Gettin’ Pisco’d

I’m not sure how the Lady Friend and I began discussing pisco, but we finally procured a bottle to try. Her sister had been in Peru for some time and raved about the liquor, but by the time we developed an interest in trying it, she was already back home, and hadn’t brought a bottle along. Pity. Despite a watchful eye in local liquor stores, pisco remained elusive, until recently when two bottles were discovered by Lady Friend in Blanchard’s in Revere: Macchu Pisco from Peru ($23) and Capel from Chile ($16). She went with the frugal option, and brought it along for our weekly cocktail rendezvous.

Pisco is a clear grape brandy produced in either Peru or Chile. Apparently there is a large debate in the pisco world about which country invented it. Peru seems to have the edge, since the drink is named for the pottery it was stored in, which in turn is named for the city in which it was produced: Pisco. It is the national drink of Peru, and they are trying to introduce legislature to regulate the term ‘pisco’ referring to the product made only by Peru, like France does with champagne, cognac, armagnac, and, oh, everything else they make.

Despite all this, we got a Chilean pisco. Oops.

Naturally, the starting drink had to be the Pisco Sour, probably the most popular drink associated with this liquor. We started by watching Robert “Drink Boy” Hess’s video on the subject, available here. The lemon/ limon/ lime issue is interesting, and some have suggested that perhaps Meyer Lemons are involved in the debate, but we went ahead and just used fresh lime. We meant to try a lemon version, but didn’t get to it. However, I prefer Dale Degroff’s ratios for sours, reducing the sour ingredient a touch. Another derivation from Hess, we decided to use half an egg white per drink instead of the whole thing. Lady Friend enjoys eggs, I do not. We split the difference.

Pisco Sour

2oz Capel Pisco
3/4oz lime juice
1oz simple syrup
1/2 egg white

Combine the ingredients, then dry shake with spring to emulsify the egg. Add ice, shake/strain/serve. Pour into rocks or Pisco Glass. Add dashes of Angostura bitters onto foam for aromatic and aesthetic presentation. Use a straw or toothpick to swirl the drops into the foam.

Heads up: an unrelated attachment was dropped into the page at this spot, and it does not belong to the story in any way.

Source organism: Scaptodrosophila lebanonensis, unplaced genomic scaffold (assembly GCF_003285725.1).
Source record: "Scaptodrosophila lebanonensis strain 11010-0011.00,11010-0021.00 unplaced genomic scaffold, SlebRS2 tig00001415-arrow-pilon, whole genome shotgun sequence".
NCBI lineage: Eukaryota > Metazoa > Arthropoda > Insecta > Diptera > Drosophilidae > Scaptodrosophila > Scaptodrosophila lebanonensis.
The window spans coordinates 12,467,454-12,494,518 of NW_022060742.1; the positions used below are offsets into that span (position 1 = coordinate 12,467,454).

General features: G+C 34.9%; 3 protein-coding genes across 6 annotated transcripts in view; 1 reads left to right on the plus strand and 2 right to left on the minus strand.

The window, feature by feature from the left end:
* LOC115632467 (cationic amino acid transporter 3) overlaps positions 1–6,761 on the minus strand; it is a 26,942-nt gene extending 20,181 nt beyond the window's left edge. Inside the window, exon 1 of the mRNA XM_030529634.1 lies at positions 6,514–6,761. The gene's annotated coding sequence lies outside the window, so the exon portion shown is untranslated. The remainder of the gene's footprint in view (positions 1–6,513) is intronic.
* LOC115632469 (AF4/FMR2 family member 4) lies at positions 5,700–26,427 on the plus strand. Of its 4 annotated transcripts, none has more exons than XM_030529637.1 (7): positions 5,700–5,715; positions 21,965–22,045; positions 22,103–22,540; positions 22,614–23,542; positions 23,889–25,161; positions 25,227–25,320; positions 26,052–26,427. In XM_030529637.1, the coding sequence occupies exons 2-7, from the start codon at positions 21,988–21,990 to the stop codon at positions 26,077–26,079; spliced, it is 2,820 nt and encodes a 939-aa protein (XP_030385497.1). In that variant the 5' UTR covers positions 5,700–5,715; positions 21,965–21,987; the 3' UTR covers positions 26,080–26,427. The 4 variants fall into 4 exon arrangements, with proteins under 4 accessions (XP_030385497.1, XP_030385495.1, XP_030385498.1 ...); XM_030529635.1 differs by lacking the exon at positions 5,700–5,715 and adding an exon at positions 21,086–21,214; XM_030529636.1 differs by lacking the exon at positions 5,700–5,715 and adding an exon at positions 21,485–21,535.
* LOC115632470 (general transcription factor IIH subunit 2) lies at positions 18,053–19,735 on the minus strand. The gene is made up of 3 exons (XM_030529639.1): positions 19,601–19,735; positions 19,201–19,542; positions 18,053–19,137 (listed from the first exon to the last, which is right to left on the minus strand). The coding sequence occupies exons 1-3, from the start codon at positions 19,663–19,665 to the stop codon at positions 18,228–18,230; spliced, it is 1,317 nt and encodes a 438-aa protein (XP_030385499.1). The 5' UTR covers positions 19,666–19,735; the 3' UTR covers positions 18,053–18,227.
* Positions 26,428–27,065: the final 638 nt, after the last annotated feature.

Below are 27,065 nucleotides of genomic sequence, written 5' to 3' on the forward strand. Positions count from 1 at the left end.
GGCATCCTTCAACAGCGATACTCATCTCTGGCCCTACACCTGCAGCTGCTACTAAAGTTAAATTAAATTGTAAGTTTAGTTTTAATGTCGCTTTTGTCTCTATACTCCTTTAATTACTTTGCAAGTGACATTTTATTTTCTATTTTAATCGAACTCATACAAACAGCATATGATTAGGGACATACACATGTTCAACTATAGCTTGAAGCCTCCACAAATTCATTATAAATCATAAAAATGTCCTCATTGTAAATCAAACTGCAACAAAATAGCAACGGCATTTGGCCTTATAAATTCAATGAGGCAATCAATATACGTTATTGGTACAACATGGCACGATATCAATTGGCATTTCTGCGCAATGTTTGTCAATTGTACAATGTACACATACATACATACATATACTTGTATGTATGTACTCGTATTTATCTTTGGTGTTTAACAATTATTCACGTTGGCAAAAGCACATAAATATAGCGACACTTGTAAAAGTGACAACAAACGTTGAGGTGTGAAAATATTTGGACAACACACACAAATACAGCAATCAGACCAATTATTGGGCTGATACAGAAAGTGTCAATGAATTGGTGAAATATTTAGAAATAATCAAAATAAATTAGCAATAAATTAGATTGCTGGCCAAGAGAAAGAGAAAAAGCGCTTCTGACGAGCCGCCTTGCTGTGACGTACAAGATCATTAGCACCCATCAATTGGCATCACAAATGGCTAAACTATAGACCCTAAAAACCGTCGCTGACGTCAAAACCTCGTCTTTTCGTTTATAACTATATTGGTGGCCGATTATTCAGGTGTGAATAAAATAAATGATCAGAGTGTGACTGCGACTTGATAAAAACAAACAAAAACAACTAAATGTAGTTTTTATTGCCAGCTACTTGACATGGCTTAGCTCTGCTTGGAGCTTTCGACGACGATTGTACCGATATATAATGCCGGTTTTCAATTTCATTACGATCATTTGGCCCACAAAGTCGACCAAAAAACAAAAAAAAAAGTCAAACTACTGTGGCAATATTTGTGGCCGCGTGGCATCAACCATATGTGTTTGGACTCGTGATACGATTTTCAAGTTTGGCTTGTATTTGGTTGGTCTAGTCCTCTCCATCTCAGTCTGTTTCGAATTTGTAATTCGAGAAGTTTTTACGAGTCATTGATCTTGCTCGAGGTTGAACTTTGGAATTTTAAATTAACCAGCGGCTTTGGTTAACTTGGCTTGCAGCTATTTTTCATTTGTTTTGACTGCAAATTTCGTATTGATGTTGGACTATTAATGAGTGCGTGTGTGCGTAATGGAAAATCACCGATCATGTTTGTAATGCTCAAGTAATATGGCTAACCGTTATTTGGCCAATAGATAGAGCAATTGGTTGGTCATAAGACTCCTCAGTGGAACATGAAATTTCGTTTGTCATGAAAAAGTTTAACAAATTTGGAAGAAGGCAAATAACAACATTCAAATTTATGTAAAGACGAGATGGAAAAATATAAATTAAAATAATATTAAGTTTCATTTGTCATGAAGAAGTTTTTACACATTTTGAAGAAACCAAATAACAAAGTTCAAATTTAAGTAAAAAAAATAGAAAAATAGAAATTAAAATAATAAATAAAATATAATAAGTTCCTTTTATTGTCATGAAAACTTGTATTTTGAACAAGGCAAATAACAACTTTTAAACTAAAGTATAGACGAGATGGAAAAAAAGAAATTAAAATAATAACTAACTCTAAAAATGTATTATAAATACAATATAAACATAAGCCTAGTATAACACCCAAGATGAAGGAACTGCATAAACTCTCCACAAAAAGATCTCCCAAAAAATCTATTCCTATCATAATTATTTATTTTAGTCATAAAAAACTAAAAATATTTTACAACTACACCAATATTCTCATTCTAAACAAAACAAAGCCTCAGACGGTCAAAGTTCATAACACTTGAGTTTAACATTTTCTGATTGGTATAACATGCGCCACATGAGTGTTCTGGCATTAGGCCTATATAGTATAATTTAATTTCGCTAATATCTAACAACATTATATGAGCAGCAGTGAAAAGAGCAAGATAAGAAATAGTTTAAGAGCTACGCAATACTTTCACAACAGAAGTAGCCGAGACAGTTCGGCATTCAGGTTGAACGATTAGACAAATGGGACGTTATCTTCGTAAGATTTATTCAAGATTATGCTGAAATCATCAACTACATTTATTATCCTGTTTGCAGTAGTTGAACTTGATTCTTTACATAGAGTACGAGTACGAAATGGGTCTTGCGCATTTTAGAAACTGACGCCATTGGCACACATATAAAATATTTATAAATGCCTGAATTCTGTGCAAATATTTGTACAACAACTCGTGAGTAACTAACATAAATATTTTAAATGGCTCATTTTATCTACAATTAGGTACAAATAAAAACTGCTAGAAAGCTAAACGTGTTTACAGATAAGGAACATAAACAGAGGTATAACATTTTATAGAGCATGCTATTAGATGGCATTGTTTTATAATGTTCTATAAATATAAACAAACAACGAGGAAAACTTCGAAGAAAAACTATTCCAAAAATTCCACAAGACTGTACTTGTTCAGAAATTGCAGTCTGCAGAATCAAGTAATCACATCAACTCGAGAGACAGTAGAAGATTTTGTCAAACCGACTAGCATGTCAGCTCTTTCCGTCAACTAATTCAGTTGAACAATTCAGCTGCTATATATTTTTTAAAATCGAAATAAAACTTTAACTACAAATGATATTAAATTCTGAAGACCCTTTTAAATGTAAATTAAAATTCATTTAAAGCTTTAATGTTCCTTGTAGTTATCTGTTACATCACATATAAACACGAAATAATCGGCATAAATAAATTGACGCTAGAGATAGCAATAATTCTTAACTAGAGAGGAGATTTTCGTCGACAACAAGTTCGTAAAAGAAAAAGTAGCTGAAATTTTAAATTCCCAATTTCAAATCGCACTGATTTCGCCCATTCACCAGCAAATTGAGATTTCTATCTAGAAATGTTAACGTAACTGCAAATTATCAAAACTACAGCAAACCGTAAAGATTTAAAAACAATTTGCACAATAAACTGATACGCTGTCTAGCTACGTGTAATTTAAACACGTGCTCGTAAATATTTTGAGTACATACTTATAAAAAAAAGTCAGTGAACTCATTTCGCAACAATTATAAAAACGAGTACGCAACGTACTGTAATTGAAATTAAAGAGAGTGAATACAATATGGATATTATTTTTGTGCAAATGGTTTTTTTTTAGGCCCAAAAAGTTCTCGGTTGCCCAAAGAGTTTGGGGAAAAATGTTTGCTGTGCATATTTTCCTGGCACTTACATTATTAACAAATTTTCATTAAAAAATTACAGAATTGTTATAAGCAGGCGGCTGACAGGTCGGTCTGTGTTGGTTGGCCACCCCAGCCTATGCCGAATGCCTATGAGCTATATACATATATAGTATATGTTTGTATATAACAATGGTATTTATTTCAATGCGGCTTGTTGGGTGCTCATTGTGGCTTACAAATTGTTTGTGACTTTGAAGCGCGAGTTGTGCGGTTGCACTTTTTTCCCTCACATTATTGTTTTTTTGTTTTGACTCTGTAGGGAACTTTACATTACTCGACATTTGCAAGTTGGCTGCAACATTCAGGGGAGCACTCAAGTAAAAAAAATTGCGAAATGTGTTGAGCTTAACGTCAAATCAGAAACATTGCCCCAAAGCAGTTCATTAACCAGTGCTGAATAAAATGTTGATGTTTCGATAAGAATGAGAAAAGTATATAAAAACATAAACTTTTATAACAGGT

The dry shake with spring is an interesting tidbit I picked up from (again) Robert Hess in his video of the Prado (he shaved). Remove the spring from a Hawthorn strainer (yes, it comes off) and put it in the shaker with the ingredients for the dry shake. The spring will help to whisk the egg, and create a nice thick foam. Then, remove the spring, add ice, and do a second shake to chill the drink.

The spring sits on two channels. Push it towards the center gap to release one side.
Then, pull it off the other side, and pop it into your shaker tin.

As far as the Pisco Sour is concerned, it was a tasty, if uninteresting tipple. I initially smelled a brandy/grape odor when we opened the bottle, but further sniffing revealed more of a tequila character. The taste, taken straight, was also tequila-like, but without the smokiness. Very grassy, but not nearly as much as a cachaça. Perhaps a different brand/blend/nationality would lend a more interesting flavor. I made a version without the egg white, which I prefer. The taste and creamy mouthfeel of the egg distracted me from the overall flavor. We also tried a Pisco-rita (2oz pisco, 1oz triple sec, 3/4oz lime juice) which while also tasty, lacked character. It was much more smooth and mellow than a traditional Margarita would be. Lady Friend described it as “a margarita made with a sub-par tequila.” She did, however, enjoy the warming buzz from the pisco, as opposed to vodka, which she feels is a “cold buzz.”

While our pisco experience wasn’t amazing, it wasn’t unpleasant either, and we are both looking forward to further experiments with the clear liquid. I’m interested to try a Sidecar recipe (1oz pisco, 1oz lemon juice, 1oz triple sec), or perhaps as a substitute for vodka to add character in place of vodka’s neutral stance. Either way, a Peruvian version must be acquired for comparison between the two, and reviews for Macchu Pisco seem favorable. I look forward to it.

Sidenote: As near as I can tell, pisco is pronounced “pee-sko” or “peas-co.” Robert Hess makes me cringe every time he says “piss-co.”

Leave a Reply